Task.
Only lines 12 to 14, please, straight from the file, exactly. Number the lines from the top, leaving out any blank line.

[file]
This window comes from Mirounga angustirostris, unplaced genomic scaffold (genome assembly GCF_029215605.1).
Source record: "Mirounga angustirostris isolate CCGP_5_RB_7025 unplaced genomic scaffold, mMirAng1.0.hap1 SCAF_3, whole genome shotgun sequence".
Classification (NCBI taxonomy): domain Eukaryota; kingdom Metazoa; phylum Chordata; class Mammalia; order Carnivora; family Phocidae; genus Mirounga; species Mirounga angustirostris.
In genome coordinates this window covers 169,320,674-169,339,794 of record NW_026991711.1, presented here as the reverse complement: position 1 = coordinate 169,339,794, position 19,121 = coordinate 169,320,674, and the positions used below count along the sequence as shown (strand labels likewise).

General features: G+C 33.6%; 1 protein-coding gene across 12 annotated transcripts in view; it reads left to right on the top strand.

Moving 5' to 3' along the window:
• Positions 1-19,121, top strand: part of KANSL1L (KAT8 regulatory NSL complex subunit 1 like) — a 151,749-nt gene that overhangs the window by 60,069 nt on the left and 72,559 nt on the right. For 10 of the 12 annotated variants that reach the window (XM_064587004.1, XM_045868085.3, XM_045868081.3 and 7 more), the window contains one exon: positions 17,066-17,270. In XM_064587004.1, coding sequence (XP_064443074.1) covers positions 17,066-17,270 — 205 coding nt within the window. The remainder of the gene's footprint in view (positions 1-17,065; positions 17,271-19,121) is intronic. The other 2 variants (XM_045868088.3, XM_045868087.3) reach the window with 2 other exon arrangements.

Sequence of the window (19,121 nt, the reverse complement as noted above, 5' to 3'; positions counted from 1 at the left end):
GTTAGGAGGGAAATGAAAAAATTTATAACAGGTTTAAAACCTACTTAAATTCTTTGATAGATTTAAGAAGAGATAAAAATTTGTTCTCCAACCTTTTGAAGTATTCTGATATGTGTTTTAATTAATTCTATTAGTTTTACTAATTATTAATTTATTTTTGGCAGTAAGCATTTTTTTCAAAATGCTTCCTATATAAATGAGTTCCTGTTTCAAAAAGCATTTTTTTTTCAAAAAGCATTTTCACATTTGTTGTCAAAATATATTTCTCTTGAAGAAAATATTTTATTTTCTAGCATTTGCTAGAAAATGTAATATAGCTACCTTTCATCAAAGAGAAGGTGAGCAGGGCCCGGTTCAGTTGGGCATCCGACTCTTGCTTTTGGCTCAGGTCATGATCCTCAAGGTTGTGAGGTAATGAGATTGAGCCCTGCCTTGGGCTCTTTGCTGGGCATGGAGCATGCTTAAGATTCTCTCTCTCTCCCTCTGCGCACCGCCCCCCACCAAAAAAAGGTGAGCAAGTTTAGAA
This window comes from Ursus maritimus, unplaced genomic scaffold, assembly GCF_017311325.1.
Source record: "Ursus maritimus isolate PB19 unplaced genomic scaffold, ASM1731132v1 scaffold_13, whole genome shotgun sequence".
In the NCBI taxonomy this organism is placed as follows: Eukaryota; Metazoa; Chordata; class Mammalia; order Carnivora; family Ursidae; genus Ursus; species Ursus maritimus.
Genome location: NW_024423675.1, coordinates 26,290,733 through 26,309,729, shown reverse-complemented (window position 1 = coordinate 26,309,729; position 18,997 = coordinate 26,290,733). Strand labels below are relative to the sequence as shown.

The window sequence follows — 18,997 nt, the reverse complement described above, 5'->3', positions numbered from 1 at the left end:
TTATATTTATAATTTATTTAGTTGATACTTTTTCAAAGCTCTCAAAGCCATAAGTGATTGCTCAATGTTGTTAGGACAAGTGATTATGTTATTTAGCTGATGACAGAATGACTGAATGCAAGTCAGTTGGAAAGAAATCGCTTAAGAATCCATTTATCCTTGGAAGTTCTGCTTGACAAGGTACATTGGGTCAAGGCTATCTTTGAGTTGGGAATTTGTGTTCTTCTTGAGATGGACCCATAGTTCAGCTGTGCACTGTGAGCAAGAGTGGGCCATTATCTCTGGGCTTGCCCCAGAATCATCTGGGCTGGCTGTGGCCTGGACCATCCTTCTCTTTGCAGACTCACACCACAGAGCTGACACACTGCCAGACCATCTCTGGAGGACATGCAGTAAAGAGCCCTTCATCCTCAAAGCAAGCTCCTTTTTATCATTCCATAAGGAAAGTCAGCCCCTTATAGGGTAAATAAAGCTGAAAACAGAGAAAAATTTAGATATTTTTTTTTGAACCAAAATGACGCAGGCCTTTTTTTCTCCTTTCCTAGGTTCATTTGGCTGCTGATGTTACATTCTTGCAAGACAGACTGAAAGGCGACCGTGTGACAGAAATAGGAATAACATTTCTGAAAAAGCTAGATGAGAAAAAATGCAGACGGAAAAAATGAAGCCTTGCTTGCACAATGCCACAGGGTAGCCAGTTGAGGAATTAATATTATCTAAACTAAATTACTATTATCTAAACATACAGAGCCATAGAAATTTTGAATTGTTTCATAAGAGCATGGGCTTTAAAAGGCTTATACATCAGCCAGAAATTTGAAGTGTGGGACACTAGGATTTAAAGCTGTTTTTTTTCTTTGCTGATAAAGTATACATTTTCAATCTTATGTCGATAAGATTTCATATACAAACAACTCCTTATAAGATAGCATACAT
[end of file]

In the NCBI taxonomy this organism is placed as follows: Eukaryota; Metazoa; Chordata; class Mammalia; order Carnivora; family Ursidae; genus Ursus; species Ursus maritimus.
Genome location: NW_024423675.1, coordinates 26,290,733 through 26,309,729, shown reverse-complemented (window position 1 = coordinate 26,309,729; position 18,997 = coordinate 26,290,733). Strand labels below are relative to the sequence as shown.

The window sequence follows — 18,997 nt, the reverse complement described above, 5'->3', positions numbered from 1 at the left end: